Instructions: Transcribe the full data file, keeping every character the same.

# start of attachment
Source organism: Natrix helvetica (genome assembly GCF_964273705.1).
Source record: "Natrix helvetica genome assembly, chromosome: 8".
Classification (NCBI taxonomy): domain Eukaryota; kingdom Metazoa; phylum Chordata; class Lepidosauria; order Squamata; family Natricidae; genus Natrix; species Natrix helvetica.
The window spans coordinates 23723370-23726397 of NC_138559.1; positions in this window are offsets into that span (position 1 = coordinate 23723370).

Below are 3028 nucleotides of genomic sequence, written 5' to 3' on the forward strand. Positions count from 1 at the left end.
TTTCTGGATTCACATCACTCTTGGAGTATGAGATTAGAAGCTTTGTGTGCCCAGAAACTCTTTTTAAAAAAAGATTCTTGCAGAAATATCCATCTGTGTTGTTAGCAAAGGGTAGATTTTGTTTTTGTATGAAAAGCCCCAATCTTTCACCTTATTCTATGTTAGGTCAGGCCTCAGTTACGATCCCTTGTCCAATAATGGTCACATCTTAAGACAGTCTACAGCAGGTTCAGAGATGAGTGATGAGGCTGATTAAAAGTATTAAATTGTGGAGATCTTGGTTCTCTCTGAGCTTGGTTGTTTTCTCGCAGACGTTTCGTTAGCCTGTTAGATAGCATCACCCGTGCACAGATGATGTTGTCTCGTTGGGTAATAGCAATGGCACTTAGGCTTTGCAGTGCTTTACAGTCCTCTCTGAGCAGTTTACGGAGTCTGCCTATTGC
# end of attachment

Source organism: Natrix helvetica (genome assembly GCF_964273705.1).
Source record: "Natrix helvetica genome assembly, chromosome: 8".
Classification (NCBI taxonomy): domain Eukaryota; kingdom Metazoa; phylum Chordata; class Lepidosauria; order Squamata; family Natricidae; genus Natrix; species Natrix helvetica.
The window spans coordinates 23723370-23726397 of NC_138559.1; positions in this window are offsets into that span (position 1 = coordinate 23723370).

Below are 3028 nucleotides of genomic sequence, written 5' to 3' on the forward strand. Positions count from 1 at the left end.
TTTCTGGATTCACATCACTCTTGGAGTATGAGATTAGAAGCTTTGTGTGCCCAGAAACTCTTTTTAAAAAAAGATTCTTGCAGAAATATCCATCTGTGTTGTTAGCAAAGGGTAGATTTTGTTTTTGTATGAAAAGCCCCAATCTTTCACCTTATTCTATGTTAGGTCAGGCCTCAGTTACGATCCCTTGTCCAATAATGGTCACATCTTAAGACAGTCTACAGCAGGTTCAGAGATGAGTGATGAGGCTGATTAAAAGTATTAAATTGTGGAGATCTTGGTTCTCTCTGAGCTTGGTTGTTTTCTCGCAGACGTTTCGTTAGCCTGTTAGATAGCATCACCCGTGCACAGATGATGTTGTCTCGTTGGGTAATAGCAATGGCACTTAGGCTTTGCAGTGCTTTACAGTCCTCTCTGAGCAGTTTACGGAGTCTGCCTATTGC